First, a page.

A Tasmanian scientist who has discovered a giant iceberg drifting north towards Western Australia expects it will break up long before reaching Australia.
Glaciologist Neal Young first spotted the 140 square kilometre iceberg a few weeks ago. He has been tracking the iceberg's journey by satellite.
Ten years ago the iceberg, known as B-17-B, broke away from the Ross Ice Shelf and has spent the past decade drifting slowly around Antarctica, ABC News informs.
According AFP, Australian authorities Friday issued a shipping alert over a gigantic iceberg that is gradually approaching the country's southwest coast.
The Bureau of Meteorology said the once-in-a-century cliff of ice, which dislodged from Antarctica about a decade ago before drifting north, was being monitored using satellites.
"Mariners are advised that at 1200 GMT on December 9, an iceberg approximately 1,700 kilometres (1,054 miles) south-southwest of the West Australian coast was observed," it said, giving the iceberg's coordinates.
"The iceberg is 140 square kilometres in area -- 19 kilometres long by eight kilometres wide."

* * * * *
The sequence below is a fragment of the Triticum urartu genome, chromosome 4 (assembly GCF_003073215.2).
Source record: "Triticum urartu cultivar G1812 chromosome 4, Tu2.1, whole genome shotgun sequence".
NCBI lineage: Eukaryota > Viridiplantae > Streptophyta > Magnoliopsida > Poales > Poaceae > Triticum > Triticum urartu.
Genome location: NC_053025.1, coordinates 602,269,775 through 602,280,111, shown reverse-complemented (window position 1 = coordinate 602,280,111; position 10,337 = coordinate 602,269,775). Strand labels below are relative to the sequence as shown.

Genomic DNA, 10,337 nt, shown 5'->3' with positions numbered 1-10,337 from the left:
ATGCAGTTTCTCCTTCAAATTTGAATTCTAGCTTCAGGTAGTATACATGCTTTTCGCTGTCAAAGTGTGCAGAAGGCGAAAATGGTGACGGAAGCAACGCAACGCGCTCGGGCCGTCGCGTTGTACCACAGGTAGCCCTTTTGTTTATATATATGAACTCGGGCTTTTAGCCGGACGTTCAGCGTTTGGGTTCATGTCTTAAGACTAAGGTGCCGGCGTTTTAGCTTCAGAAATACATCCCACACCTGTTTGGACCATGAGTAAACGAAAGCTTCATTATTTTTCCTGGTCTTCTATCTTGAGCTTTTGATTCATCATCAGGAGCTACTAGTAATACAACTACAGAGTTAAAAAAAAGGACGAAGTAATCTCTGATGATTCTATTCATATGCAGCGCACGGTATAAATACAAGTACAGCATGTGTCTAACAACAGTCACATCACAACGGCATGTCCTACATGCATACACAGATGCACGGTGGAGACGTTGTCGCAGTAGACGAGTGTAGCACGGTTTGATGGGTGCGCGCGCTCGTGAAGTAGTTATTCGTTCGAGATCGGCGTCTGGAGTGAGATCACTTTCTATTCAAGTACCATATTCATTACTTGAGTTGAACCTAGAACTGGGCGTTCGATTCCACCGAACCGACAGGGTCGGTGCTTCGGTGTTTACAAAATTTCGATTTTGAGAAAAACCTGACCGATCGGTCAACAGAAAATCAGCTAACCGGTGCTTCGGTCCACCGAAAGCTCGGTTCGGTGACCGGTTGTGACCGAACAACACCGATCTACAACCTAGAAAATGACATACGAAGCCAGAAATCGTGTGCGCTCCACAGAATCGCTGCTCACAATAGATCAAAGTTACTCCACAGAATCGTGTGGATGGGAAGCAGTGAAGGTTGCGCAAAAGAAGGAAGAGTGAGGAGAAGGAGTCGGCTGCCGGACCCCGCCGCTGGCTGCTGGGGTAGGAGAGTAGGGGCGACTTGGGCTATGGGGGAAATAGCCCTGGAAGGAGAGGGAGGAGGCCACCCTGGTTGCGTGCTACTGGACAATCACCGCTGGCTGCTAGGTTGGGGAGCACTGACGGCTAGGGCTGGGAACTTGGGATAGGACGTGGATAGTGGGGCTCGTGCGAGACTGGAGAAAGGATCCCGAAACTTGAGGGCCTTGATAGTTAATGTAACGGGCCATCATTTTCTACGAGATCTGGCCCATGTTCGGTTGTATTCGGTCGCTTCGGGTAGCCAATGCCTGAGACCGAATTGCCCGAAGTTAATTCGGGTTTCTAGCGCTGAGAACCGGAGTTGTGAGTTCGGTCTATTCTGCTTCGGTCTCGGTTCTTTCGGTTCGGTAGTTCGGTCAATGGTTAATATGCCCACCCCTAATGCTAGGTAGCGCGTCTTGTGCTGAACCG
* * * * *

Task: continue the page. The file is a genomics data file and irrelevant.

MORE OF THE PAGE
"It's still 1,700 kilometres away, so it's quite a long way away, it's not really on our doorstep yet but it's been heading steadily towards us," glaciologist Neal Young said Thursday.
Glaciologist Neal Young of the Australian Antarctic Division said he was not aware of such a large iceberg being found in the area since the days when 19th century clipper ships plied the trade route between Britain and Australia.
Dr Young said: "It's still 1,700 kilometres away, so it's quite a long way away, it's not really on our doorstep yet but it's been heading steadily towards us," Sky News informs.
The choice of the city of Helsinki is not incidental as the capital of Finland had hosted US-Soviet negotiations on the limitation of nuclear stockpiles in 1969